AbstractBackground: Steroid dependency is a major problem seen after therapy for idiopathic nephrotic syndrome in childhood. Although there is consensus about the usage of cyclophosphamide (CYC) in frequent relapsers, there is still a controversy concerning its usage in steroid-dependent nephrotic syndrome (SDNS). Methods: In the present study, nineteen children with SDNS were treated with CYC: ten via the intravenous (i.v.) route, and nine via the oral route. Remission was then maintained with prednisolone. Oral CYC therapy consisted of CYC at a dose of 2 mg/kg per day for 12 weeks. Intravenous (i.v.) CYC therapy consisted of CYC 500 mg/m2 per month (with intravenous 3500 cc/m2 per 24 h one-third saline hydration) for 6 months. Results: The cumulative dose of CYC was 168 mg/kg in the oral group and 132 mg/kg in the IV group. Daily oral CYC dose was 1.96~0.31 mg/kg, whereas i.v. CYC dose was 0.73~0.03 mg/kg. Long-term complications and side-effects such as alopecia, infection and hemorrhagic cystitis were not observed in the i.v. CYC treated group. In the long term, the dosage of prednisolone that held remission after CYC, the annualized relapse rates and the subsequent relapse time were significantly better in the i.v. CYC group, and the number of patients in remission for 2 years was significantly higher in the i.v. treated group (P<0.05). Conclusion: In SDNS, i.v. CYC has a long lasting effect with lower annualized relapse rates and longer subsequent relapse time with a lower steroid dosage required to maintain remission than oral CYC. The results of the present study showed the safety of the i.v. route, and it is the preferable treatment in noncompliant patients for its long lasting remission and simple and inexpensive follow up. [source]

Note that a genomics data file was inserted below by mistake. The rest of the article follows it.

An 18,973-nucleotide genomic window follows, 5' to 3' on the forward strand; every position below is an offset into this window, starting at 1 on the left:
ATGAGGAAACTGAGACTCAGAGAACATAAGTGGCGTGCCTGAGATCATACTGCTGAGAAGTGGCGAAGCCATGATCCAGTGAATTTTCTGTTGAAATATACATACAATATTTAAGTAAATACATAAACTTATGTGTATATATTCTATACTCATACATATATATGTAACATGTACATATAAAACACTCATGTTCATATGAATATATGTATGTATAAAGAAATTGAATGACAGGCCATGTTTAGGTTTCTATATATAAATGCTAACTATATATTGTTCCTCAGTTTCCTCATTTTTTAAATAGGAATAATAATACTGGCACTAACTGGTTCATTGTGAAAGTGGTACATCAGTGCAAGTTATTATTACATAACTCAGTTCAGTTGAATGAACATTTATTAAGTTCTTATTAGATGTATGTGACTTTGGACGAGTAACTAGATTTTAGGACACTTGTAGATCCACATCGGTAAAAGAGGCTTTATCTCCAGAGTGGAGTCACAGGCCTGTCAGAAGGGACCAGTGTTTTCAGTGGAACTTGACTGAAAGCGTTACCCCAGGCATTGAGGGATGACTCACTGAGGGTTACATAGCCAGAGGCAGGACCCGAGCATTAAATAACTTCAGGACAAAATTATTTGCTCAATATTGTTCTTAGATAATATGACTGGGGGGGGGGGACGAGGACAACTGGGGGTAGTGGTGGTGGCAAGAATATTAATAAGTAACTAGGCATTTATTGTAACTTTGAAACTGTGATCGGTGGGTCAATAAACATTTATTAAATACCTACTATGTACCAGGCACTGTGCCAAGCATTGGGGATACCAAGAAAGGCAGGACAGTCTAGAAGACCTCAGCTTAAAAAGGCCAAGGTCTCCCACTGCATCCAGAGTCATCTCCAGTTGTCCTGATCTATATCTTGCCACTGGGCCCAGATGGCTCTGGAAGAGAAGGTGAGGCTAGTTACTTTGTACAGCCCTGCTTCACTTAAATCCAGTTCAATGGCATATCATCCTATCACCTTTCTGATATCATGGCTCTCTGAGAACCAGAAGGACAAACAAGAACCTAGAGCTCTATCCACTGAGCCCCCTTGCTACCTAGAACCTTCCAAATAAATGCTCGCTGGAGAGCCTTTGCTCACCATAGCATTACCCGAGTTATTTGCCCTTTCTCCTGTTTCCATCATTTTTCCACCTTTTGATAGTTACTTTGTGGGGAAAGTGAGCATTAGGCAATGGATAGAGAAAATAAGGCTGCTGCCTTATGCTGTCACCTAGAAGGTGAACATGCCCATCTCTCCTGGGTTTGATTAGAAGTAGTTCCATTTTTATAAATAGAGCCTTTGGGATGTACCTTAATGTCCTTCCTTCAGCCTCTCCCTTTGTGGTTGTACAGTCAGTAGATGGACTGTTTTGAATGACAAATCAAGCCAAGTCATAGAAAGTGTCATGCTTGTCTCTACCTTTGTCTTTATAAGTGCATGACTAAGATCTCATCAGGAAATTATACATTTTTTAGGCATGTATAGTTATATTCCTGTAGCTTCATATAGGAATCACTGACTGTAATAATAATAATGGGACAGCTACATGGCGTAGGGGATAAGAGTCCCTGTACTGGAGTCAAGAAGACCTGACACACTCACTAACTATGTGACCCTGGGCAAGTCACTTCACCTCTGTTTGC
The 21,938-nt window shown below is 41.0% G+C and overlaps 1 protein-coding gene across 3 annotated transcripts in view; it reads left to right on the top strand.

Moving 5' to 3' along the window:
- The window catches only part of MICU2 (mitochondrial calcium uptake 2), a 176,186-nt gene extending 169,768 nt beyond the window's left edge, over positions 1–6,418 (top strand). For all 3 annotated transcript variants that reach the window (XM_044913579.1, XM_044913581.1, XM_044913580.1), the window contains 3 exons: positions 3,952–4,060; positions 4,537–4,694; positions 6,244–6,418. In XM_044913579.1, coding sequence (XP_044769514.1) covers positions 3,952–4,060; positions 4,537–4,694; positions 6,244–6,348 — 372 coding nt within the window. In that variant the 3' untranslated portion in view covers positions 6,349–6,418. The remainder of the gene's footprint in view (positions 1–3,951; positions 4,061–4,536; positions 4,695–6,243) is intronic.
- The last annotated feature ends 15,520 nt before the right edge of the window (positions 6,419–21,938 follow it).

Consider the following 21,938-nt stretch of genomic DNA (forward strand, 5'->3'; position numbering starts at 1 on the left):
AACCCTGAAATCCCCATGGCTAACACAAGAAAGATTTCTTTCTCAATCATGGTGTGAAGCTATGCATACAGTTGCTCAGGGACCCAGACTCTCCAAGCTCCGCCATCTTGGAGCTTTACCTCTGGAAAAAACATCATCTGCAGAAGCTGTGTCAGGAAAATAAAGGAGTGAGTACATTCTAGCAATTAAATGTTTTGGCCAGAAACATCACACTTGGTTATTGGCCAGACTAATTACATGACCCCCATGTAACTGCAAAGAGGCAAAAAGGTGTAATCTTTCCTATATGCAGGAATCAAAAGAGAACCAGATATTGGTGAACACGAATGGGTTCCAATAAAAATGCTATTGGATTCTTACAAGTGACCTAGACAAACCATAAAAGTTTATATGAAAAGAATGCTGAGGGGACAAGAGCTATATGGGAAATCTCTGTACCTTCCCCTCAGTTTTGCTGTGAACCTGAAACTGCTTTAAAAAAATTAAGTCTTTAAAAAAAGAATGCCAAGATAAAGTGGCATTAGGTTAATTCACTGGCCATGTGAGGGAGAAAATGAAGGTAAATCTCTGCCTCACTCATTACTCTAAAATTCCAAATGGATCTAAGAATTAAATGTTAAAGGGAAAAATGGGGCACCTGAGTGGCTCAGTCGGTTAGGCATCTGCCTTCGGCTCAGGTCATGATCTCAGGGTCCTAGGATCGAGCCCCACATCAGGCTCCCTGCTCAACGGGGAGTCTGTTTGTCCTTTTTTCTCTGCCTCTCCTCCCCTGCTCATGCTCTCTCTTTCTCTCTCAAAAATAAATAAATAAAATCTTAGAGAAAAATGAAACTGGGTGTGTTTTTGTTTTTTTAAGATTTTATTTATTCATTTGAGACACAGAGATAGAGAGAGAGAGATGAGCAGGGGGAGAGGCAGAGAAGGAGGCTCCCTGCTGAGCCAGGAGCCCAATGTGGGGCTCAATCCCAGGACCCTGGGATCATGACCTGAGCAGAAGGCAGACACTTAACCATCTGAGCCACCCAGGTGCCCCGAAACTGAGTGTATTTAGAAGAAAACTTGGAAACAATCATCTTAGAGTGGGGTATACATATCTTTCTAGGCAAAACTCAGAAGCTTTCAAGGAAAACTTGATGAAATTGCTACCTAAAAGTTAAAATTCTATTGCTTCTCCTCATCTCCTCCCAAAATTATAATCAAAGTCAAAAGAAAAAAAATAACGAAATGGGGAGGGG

A double-blind, randomized trial of intravenous versus intramuscular antivenom for Red-back spider envenoming